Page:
Where can I see Assassin’s Creed Origins gameplay? EGM’s Ray Carsillo had a chance to capture some direct feed gameplay during E3 2017. Take a look:
More recently, EGM’s Nick Plessas went hands-on with the game’s Gamescom 2017 demo, in which he explores the dense, richly detailed city of Memphis:
What we think we know
What’s the story of Assassin’s Creed Origins about? Ubisoft has only shared some vague outlines of Origins‘ plot so far. Bayek leaves Siwa when something bad happens and sets out to unravel the mystery behind it. Eventually, he discovers even bigger secrets and eventually plays a role in the foundation of the Assassin Brotherhood. Along the way, he has to navigate the politics of the era, with Cleopatra and Ptolemy engaged in a civil war of sorts for control of the country. More specifically, we know that Origins follows the period after Cleopatra’s exile, when she returns to reinstate her claim to the throne. Considering that Julius Caesar also plays an important role in the story, we can assume that the game will cover Cleopatra’s affair with Caesar and their combined efforts to remove her brother from power.
As far as the extended Assassin’s Creed storyline is concerned, we know that Bayek will at one point butt heads with a group known as the Order of the Ancients—pretty much just proto-Templars—working behind the scenes to sow chaos for its own mysterious ends. Though we don’t know more beyond that, there are some obvious conclusions to be drawn. At some point Bayek will get clued into the evil of the Order of the Ancients, and probably uncover a lot of the prehistoric lore established in past Assassin’s Creed games, including the First Civilization, the Pieces of Eden, and all that stuff. And at some point he’ll play a crucial role in founding the Assassins—maybe.
Will Assassin’s Creed Origins show the founding of the Assassin Brotherhood? Probably? It’s right there in the title, and plenty of statements in the trailers and from the developers have hinted at or stated this outright. But some potential issues leave us more uncertain than we should be. We know the Origins is set around 50 B.C., but previous games in the series have referenced Assassins working even further back than that—as early as 465 B.C. Bayek doesn’t really look like he’s 400 years old, so it’s hard to imagine he’s the actual first Assassin ever.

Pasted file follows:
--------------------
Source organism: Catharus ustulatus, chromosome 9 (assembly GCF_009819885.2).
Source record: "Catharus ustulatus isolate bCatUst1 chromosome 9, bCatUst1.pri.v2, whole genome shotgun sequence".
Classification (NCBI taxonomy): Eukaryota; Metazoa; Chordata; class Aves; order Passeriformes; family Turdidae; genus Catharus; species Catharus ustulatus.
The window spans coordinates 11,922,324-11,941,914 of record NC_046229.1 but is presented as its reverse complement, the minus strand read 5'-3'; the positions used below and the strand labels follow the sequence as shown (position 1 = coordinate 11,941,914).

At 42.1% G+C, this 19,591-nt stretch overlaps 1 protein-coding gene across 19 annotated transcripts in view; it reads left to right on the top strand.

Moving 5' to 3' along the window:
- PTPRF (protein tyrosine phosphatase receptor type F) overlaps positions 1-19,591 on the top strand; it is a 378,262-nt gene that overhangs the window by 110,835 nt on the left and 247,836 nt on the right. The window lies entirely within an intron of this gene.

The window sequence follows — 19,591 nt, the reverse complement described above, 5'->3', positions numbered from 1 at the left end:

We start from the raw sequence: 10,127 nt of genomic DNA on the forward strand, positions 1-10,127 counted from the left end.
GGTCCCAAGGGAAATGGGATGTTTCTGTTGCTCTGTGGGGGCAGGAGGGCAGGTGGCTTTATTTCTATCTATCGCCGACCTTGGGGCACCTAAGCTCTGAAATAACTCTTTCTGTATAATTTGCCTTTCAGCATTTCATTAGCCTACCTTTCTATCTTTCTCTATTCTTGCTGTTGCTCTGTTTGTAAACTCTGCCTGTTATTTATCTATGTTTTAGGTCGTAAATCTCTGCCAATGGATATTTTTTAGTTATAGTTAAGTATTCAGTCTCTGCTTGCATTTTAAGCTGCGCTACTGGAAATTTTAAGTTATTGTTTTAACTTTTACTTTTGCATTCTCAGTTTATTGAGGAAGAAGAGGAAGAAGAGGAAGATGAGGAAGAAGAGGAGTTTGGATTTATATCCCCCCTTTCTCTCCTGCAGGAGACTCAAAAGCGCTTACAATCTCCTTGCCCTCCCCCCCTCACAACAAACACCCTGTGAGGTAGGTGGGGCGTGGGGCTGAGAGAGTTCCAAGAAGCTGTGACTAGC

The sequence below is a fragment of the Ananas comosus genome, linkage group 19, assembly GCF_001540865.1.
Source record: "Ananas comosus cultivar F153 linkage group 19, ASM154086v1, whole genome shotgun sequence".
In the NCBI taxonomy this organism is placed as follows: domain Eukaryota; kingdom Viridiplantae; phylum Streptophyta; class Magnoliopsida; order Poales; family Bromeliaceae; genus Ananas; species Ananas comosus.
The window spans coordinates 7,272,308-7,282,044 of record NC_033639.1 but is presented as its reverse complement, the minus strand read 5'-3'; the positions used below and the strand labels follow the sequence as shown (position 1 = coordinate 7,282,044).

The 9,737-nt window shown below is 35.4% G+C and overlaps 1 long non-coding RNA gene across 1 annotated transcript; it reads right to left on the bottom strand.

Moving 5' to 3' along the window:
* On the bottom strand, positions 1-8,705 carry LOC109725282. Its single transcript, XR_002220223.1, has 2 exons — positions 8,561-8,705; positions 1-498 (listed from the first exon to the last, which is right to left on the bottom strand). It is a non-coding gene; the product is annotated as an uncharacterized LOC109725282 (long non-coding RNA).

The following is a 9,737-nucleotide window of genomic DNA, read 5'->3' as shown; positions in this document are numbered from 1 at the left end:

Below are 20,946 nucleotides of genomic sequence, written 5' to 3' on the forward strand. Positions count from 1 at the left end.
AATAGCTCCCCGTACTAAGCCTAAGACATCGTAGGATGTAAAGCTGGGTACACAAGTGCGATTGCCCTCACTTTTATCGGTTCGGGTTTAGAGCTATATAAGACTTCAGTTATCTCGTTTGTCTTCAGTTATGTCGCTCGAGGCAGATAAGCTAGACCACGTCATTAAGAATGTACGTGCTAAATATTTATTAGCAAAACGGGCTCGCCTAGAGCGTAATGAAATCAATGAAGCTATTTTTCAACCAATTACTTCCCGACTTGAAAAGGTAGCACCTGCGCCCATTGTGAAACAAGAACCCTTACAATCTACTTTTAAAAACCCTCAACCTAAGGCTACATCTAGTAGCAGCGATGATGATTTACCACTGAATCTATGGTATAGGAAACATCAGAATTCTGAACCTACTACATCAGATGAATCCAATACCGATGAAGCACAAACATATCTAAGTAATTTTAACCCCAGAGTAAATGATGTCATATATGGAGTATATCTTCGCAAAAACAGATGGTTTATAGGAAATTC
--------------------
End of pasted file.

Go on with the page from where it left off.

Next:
Maybe we’ll see the actual origin of the Assassins through flashbacks within the game. Maybe Ubisoft is going to alter the series’ established continuity. Maybe we’ll just witness the first time the Assassins actually decide to call themselves that, or the first time they build a super cool clubhouse, or some other sort of cop-out version of their “origins.”
What we still want to know
What will the present-day portions of Assassin’s Creed Origins be like? If there’s one area of the Assassin’s Creed games where Ubisoft has been struggling lately, it’s the present-day segments. Ever since the through-plot following Desmond Miles wrapped up, the series has largely felt like it’s spinning its wheels when it comes to doing anything interesting with the ongoing Assassin-Templar War in our modern world. With Origins seeking to revitalize so many pieces of a formula that was on the verge of going stale, we’re curious to see how it will refresh the modern storyline. At the moment, though, all we know for sure is that there will be some form of present day segments in Origins.
Some of the earliest leaks about the game claimed to offer up info on what the modern gameplay sections would be like, but they were contradictory. One leak claimed the present-day main character would be male, while another said it would be a woman named Charlotte.
Will there be any other time periods playable during Assassin’s Creed Origins? The last two games in the series, Unity and Syndicate, both offered brief gameplay sections set during different eras from the main story. Some of the early leaks said something similar would appear in Origins, including one specific claim that some gameplay would be set during Biblical times, but we haven’t heard anything since the game’s official announcement to that effect. Perhaps Ubisoft is saving it as a surprise.
What’s up with that giant snake in the Assassin’s Creed Origins reveal trailer? Many have asked Assassin’s Creed Origins director Ashraf Ismail to explain the snake. No one has gotten a clear answer. Ismail has said, however, that there is a reasonable explanation for the snake that won’t disrespect the general tone of the series so far. He’s also said that if you “align everything [he’s] said” so far you’ll be able to figure out what’s going on. Maybe Bayek is just on some serious Ancient Egyptian drugs. Maybe he’s having a bad dream or a hallucination brought on by the desert heat—something we know is a feature in the game. Maybe Cleopatra can secretly turn into a snake and the history books have been lying to us all along. We’ll probably have to wait until the game comes out to find out for sure.
Will Assassin’s Creed Origins tie into the 2016 movie? The director of the Assassin’s Creed movie, Justin Kurzel, and its star, Michael Fassbender, have both mentioned that Ubisoft is interested in borrowing at least one element from the film to include in future games. That’s the new, more dynamic Animus, which resembled a large robot arm and allowed the present-day character, Callum Lynch, to physically act out things he was doing in the past as his ancestor. We can see why Ubisoft might make the change, given that the Animus models of the games, which resemble high-tech beds, are a lot more boring to look at.
However, this hasn’t come up in anything we’ve heard about Origins so far, so maybe Ubisoft decided to ditch the idea. Time will tell.
Will Assassin’s Creed return to annual releases? Ubisoft has said it isn’t certain about this, but with multiple teams working on the games, it’s reasonable to assume that a big success will motivate the publisher to return its cash cow to a one-a-year release schedule. Still, we could see Ubi taking the opposite approach, too, especially given the sales dip another prominent annualized action series, Call of Duty, saw with its 2016 release, Advanced Warfare.